A decision handed down Monday from the U.S. Supreme Court clears the way for states to legalize betting on pro and college sports.
Doug Harbach, spokesman for the Pennsylvania Gaming Control Board, says state lawmakers were counting on this outcome from the Supreme Court.
Harbach says there’s no firm timeline when the first legal sports wagering will be allowed in Pennsylvania. He says at this point, it doesn’t look like any additional legislation is needed.
Harbach says the gaming control board is closely examining the court’s decision before announcing the state’s plans. Once given the go-ahead, internet-based sports betting would be offered through casinos in Pennsylvania.
With a rough framework already in place, bettors in Pennsylvania could begin placing wagers on sporting events in the next couple of months.
Local lawmaker Rob Matzie, who represents parts of Beaver and Allegheny counties in the Pa. House of Representatives, said he would like to see the state get sports betting up and running as soon as possible.
“Best case scenario is the start of the NFL season, I’d say end of the year at the latest,” Matzie said in an interview with Butler Radio. “We’re fortunate that the legislature put the legislation together. Now it’s up to the gaming control board to follow through with accepting petitions from the casinos. That could happen as soon as the next 30 to 60 days.”
The current framework in place allows for wagering on professional, as well as college sporting events at a casino, an OTB, or online. Matzie feels adding legal regulations and government oversight to what used to be an illegal activity could improve the safety and well-being of participants. This decision could also add a large amount of potential revenue to the state budget from $10 million licensing fees, a 34 percent cut of all the action and an additional 2 percent for local host communities.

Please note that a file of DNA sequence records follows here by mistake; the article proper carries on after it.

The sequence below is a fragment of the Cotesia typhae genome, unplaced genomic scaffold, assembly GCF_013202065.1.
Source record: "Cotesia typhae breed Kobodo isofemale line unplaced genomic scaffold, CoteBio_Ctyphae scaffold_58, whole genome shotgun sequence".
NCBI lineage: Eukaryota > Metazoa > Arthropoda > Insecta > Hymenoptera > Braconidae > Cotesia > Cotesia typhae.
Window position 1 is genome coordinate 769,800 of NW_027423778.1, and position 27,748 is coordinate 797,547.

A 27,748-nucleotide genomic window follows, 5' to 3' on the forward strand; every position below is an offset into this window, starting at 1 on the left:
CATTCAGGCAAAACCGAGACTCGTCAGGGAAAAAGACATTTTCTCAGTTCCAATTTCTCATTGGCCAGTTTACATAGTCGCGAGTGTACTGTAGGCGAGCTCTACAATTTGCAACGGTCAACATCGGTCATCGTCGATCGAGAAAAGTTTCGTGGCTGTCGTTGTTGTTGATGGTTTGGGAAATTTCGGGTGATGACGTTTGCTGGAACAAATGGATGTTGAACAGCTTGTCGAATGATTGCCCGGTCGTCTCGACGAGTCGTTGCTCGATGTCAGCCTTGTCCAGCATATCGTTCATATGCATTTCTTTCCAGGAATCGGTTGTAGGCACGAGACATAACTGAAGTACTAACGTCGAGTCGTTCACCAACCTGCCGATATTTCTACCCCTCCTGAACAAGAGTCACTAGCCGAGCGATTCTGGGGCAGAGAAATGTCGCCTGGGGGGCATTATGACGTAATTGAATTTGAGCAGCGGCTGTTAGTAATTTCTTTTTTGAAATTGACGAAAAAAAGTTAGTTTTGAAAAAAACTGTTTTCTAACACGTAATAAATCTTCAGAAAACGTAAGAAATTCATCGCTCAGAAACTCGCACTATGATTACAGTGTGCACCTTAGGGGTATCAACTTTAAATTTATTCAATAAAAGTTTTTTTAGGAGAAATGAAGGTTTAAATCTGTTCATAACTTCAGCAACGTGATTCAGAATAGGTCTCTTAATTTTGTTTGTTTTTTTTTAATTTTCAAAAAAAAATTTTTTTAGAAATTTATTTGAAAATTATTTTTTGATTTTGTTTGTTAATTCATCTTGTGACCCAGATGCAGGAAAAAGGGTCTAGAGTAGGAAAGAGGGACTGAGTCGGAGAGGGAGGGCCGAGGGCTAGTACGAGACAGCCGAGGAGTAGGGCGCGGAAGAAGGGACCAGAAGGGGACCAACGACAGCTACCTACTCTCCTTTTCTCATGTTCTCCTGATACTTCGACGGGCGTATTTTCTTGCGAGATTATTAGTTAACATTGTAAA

According to Matzie, football is expected to be the big money-maker but Pennsylvania could follow a model currently in operation in Europe with technology a key part of the equation.
“The NFL is still king,” he said. “What they do in Europe with soccer is you have opportunities to actually bet on specific plays, specific kicks, etc. I envision that happening. This legislation also includes i-gaming so you’d be able to use your tablet. You wouldn’t have to physically go into the casino to do it.”
Matzie worked to ensure that language from his sports-betting bill was included in gaming legislation Gov. Wolf signed last year so that the state would be competitively positioned to offer sports betting if and when it became legal, according to his team.
The entire interview with Rep. Matzie can be heard Wednesday on The Sports Sound Off with Tyler Friel tonight after the local news at 5 p.m. on WBUT 1050 AM.